Interfaith Cooperation is the Future of Higher Ed

Photo by Nathan Dumlao on Unsplash

What will happen the day after the day after?  

That’s not a misprint. That’s the question that everybody who is not putting 150 percent of their energy into dealing with the many emergencies of the moment might want to spend a little time with.  

I think the one thing that can safely be said about most campuses is that, after the crisis, they will be more of a cohesive whole rather than the sum of sometimes dissonant parts. The closest reference point for what most campuses are experiencing now is what happened to Tulane University during Katrina, which I wrote about recently.

The hurricane destroyed New Orleans and threatened the very existence of Tulane. One of the things that President Scott Cowen and his leadership team decided to do was put an end to students applying to different Tulane schools for admission, and instead centralize admissions. This was not principally an administrative decision implemented to maximize efficiencies. Rather, it was a spirit-oriented decision meant to create wholeness. It communicated: We are one Tulane. We share a common spirit and a common mission. Every procedure we have will affirm that central purpose. 

Many colleges are going to change radically in the next couple of years. If your typical approach is to find ways to protect your turf, circumstances will likely require a fundamental change.  

Not only is that attitude spiritually wrong, it is strategically unwise. There is no use in trying to rearrange the chairs on your part of the deck if the whole ship is going to sink. And make no mistake, the waters are rising more rapidly than anybody could have predicted even three months ago.  

Much better to say, “If this ship sinks, I’m going to be part of building a new one that floats and work to bring the whole community on board that vessel.” Better yet, if this is the age of air travel, perhaps this is the time to be thinking about a different craft altogether. Instead of a new ship, maybe you want to be designing a plane and learning how to fly. (That’s essentially what Paul LeBlanc did at Southern New Hampshire University after the 2008 financial crisis.)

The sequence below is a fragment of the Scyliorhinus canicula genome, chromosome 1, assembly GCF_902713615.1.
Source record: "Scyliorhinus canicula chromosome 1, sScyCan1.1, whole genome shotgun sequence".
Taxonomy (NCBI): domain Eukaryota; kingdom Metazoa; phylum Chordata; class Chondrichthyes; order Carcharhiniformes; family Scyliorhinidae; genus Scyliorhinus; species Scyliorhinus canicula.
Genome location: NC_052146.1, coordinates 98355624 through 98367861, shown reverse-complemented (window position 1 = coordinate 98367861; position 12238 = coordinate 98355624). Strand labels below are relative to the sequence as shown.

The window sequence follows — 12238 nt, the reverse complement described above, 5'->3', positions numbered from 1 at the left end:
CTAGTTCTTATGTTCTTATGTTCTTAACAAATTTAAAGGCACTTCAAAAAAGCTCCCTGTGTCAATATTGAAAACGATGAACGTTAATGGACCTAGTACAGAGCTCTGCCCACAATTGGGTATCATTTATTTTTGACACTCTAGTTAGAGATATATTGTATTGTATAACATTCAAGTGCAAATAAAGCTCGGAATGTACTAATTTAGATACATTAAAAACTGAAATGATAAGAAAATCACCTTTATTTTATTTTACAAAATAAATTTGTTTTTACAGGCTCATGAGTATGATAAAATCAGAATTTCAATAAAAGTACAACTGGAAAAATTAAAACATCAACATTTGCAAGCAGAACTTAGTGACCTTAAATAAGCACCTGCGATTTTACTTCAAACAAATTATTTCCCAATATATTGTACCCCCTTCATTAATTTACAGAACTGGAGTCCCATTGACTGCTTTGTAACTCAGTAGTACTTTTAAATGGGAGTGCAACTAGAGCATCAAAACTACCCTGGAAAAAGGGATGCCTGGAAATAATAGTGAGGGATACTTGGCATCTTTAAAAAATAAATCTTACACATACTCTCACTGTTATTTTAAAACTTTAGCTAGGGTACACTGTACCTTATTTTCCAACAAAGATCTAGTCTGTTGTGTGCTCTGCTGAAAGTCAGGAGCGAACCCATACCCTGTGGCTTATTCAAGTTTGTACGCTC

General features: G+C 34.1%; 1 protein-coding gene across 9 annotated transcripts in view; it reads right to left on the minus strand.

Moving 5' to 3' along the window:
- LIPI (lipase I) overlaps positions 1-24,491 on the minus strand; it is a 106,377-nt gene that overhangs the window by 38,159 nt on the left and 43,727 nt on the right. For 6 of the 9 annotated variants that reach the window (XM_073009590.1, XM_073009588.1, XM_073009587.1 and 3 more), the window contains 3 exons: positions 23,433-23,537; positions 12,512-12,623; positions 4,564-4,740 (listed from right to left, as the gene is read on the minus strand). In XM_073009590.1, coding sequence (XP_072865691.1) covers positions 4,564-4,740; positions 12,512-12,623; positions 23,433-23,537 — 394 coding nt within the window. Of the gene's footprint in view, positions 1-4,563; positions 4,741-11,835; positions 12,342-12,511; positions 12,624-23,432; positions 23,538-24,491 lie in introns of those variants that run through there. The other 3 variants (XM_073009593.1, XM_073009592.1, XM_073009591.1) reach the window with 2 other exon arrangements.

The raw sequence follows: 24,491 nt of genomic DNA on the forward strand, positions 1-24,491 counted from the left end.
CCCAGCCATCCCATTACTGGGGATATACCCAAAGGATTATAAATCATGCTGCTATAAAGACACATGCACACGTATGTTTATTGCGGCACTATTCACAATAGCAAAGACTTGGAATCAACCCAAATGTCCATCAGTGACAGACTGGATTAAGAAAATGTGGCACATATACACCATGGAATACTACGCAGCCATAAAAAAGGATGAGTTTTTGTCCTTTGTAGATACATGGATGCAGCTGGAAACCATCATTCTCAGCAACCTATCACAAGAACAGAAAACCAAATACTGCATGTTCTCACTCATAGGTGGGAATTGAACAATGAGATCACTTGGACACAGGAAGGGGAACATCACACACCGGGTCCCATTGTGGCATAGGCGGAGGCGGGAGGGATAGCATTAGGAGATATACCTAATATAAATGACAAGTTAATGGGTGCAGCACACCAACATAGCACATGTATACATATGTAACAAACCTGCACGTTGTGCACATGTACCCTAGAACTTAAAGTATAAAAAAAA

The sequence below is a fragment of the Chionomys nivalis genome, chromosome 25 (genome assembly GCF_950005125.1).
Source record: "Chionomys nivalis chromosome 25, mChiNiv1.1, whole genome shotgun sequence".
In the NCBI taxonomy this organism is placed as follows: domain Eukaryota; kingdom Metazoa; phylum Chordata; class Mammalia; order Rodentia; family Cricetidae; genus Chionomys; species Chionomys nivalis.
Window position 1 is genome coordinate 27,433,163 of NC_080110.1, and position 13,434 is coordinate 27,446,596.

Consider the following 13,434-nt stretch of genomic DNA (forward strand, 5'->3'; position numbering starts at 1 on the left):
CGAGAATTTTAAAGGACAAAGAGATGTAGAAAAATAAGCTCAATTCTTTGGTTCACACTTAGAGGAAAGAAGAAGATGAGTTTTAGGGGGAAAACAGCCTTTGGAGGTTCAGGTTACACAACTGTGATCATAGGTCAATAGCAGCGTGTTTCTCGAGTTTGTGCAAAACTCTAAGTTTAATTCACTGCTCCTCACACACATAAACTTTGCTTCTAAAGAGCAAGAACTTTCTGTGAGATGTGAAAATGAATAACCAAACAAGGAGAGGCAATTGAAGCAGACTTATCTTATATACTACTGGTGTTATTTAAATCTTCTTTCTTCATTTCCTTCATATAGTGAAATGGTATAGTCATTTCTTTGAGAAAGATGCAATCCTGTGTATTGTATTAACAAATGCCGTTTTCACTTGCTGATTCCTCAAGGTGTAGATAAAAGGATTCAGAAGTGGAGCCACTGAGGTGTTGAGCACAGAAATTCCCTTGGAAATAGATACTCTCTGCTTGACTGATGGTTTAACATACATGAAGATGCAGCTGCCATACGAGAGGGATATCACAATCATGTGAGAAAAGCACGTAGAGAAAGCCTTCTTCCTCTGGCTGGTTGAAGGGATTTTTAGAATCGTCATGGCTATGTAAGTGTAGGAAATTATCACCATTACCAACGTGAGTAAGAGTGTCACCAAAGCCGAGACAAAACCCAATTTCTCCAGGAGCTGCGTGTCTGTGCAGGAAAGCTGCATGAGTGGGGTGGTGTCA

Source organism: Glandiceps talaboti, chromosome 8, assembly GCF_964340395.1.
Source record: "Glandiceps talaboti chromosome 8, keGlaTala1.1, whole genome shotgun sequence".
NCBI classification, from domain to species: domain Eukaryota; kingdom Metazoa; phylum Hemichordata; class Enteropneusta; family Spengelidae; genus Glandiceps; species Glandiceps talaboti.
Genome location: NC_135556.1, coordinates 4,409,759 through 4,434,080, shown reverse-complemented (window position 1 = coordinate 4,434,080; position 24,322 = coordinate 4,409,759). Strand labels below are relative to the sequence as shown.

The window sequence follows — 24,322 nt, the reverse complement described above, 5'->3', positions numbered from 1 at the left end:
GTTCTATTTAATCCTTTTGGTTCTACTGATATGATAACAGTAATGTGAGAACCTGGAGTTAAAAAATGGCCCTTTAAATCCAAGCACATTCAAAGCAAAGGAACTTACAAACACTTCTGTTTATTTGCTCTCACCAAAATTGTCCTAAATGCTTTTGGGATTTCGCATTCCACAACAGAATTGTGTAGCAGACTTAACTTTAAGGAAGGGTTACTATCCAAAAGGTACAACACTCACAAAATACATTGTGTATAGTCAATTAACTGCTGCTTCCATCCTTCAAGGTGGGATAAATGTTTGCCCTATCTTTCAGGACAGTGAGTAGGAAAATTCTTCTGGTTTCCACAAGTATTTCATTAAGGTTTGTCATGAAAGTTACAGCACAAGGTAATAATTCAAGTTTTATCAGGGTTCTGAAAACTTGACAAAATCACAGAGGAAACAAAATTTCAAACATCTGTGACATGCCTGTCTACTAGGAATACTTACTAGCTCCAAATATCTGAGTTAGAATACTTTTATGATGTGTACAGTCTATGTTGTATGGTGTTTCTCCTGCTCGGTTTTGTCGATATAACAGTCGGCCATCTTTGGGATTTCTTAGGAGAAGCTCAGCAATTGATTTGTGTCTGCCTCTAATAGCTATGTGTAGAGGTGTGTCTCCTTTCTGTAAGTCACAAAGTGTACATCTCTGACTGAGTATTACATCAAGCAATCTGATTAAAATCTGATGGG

Whether it’s a new ship or a plane, the old “protect my turf” ways fall short of taking on the new challenges we all face in the Covid-19 moment. I’m hoping this is a moment in which interfaith and diversity work can elevate in significance and spread in reach. If you lead one of these programs on a campus, think about drafting a memo (wait until this emergency is over to send it!) to your college’s executive team that emphasizes just how vital interfaith and diversity work are to the mission of the whole campus. You don’t simply tend to the needs of a small group of enthusiastic students (important as that might be), you are integral to helping the campus accomplish its highest mission in virtually all phases of its work:  

  • You work with the people in admissions to reach out to new groups of prospective students, everywhere from Islamic schools to Evangelical homeschooling programs;   
  • You run trainings for staff and faculty on campus because no one is born with the skills to engage positively with diversity, people have to learn and practice them;  
  • You design and teach General Education courses, because being educated in and comfortable with diversity issues is part of the definition of being an educated person;  
  • You partner with pre-professional programs like Nursing and Business and Elementary Education because amongst the most important things that employers seek are applicants with the skills to cooperate across difference;  
  • You work with the Career Office because it’s not enough to simply have diversity education in coursework, students need to be adept at weaving their practical knowledge of cooperating across difference into their job interviews;  
  • You help students find meaning and explore their identities, and do it in a way that builds positive community on campus, helping students graduate on time and positioning them advantageously in the job market.  

The diverse doctors and nurses and scientists and public health officials that are leading us through the Covid-19 crisis - the ones who are cooperating across lines of difference and serving the highest ideals at great sacrifice to themselves – these individuals are the highest ideal for your future graduates. And so are the ones who will invent the drugs, design the systems and advocate for the political change that will help prevent (or at least contain) the next inevitable pandemic, whenever it comes.